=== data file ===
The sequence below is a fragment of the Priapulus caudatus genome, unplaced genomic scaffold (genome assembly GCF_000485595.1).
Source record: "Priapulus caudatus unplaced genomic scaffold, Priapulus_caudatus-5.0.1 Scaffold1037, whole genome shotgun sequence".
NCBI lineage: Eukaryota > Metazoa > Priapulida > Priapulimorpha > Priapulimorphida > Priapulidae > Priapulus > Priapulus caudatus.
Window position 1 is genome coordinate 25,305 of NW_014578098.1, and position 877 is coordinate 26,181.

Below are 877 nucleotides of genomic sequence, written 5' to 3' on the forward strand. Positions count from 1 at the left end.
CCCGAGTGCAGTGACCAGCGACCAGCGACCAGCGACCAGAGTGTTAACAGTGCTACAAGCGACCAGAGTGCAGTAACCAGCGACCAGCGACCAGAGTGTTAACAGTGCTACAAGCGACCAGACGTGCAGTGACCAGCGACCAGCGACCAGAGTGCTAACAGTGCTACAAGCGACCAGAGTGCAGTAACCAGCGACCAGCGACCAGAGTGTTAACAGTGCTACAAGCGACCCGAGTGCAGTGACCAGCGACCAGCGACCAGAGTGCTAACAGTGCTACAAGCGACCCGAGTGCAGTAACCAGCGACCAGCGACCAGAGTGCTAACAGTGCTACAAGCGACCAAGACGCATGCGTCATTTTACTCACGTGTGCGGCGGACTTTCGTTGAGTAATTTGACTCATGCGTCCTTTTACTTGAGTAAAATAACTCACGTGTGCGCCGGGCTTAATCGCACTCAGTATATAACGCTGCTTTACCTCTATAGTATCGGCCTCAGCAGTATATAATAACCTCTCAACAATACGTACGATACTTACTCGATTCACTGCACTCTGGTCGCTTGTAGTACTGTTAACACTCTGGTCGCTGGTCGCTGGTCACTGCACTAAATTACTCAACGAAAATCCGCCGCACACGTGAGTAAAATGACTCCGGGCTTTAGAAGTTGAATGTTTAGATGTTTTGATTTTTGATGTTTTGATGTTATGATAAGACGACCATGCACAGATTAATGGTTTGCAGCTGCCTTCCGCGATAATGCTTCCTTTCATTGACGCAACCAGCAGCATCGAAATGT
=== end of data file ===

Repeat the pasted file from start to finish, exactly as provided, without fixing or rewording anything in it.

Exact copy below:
The sequence below is a fragment of the Priapulus caudatus genome, unplaced genomic scaffold (genome assembly GCF_000485595.1).
Source record: "Priapulus caudatus unplaced genomic scaffold, Priapulus_caudatus-5.0.1 Scaffold1037, whole genome shotgun sequence".
NCBI lineage: Eukaryota > Metazoa > Priapulida > Priapulimorpha > Priapulimorphida > Priapulidae > Priapulus > Priapulus caudatus.
Window position 1 is genome coordinate 25,305 of NW_014578098.1, and position 877 is coordinate 26,181.

Below are 877 nucleotides of genomic sequence, written 5' to 3' on the forward strand. Positions count from 1 at the left end.
CCCGAGTGCAGTGACCAGCGACCAGCGACCAGCGACCAGAGTGTTAACAGTGCTACAAGCGACCAGAGTGCAGTAACCAGCGACCAGCGACCAGAGTGTTAACAGTGCTACAAGCGACCAGACGTGCAGTGACCAGCGACCAGCGACCAGAGTGCTAACAGTGCTACAAGCGACCAGAGTGCAGTAACCAGCGACCAGCGACCAGAGTGTTAACAGTGCTACAAGCGACCCGAGTGCAGTGACCAGCGACCAGCGACCAGAGTGCTAACAGTGCTACAAGCGACCCGAGTGCAGTAACCAGCGACCAGCGACCAGAGTGCTAACAGTGCTACAAGCGACCAAGACGCATGCGTCATTTTACTCACGTGTGCGGCGGACTTTCGTTGAGTAATTTGACTCATGCGTCCTTTTACTTGAGTAAAATAACTCACGTGTGCGCCGGGCTTAATCGCACTCAGTATATAACGCTGCTTTACCTCTATAGTATCGGCCTCAGCAGTATATAATAACCTCTCAACAATACGTACGATACTTACTCGATTCACTGCACTCTGGTCGCTTGTAGTACTGTTAACACTCTGGTCGCTGGTCGCTGGTCACTGCACTAAATTACTCAACGAAAATCCGCCGCACACGTGAGTAAAATGACTCCGGGCTTTAGAAGTTGAATGTTTAGATGTTTTGATTTTTGATGTTTTGATGTTATGATAAGACGACCATGCACAGATTAATGGTTTGCAGCTGCCTTCCGCGATAATGCTTCCTTTCATTGACGCAACCAGCAGCATCGAAATGT